Under the pretext of stimulating the economy he has presented one of the most populist budgets that the country has ever known. By Prem Shankar Jha
Had this been a normal year; had the GDP been growing at 8 per cent and the government's tax revenues at 25 per cent a year, one could have given the budget for 2009-10 a cautious welcome.
For as in every year since 2005, the UPA government has concentrated on streamlining the tax system, simplifying payment procedures and relying upon the spontaneous growth of tax revenues to cover a truly massive increase in social spending.
Unfortunately, this is not a normal year. By the CSO's preliminary estimates the growth rate has fallen from 9 per cent in 2007-8 to 6.7 per cent. Based on predictions that growth could rise marginally to over 7 per cent in 2009-10, and signs of life in a few sectors of industry, the government has assumed that the worst is over and it can go back to business as usual once more.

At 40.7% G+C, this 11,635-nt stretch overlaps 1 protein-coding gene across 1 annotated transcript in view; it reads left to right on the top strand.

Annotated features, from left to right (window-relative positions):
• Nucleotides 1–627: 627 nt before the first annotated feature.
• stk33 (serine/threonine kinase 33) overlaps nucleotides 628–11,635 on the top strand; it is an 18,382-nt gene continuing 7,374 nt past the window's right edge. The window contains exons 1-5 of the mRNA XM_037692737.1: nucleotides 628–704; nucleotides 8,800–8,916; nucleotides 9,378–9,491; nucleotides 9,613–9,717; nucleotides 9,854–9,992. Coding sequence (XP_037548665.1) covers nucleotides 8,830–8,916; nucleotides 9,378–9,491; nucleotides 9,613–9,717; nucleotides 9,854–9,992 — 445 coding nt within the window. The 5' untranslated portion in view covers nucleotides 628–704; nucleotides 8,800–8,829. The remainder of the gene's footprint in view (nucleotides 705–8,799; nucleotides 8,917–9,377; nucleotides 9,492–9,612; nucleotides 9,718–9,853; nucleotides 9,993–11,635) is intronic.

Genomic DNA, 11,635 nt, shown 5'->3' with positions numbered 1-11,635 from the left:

Nothing could be further from the truth. To begin with, the 6.7 per cent figure is hugely misleading. Fully 1.9 per cent out of it is accounted for by a 13.5 per cent spurt in 'community, social and personal services', which is no more than the increase in the salaries, pensions and arrears paid out to civil servants after the implementation of the sixth pay commission's report.
Only a quirk in the way the UN system of ;national accounts' was set up in 1948, allows us to count an increase in the salaries of civil servants as a real increase in the national income. If we deduct this to make the 2008-9 estimate comparable with those of previous years, then growth has slipped from 9 per cent to 4.8 per cent.
The outlook for this year is even more bleak. Growth fell in the second half of the year to 5.8 per cent. But this is also the period in which all of the salaries and arrears that pushed up GDP in the services sector were paid out. Thus the true growth rate from October 2008 has been not 5.8 but a shade over 2 per cent (with 1.6 per cent growth in agriculture and 2.4 per cent in industry this should not be too surprising).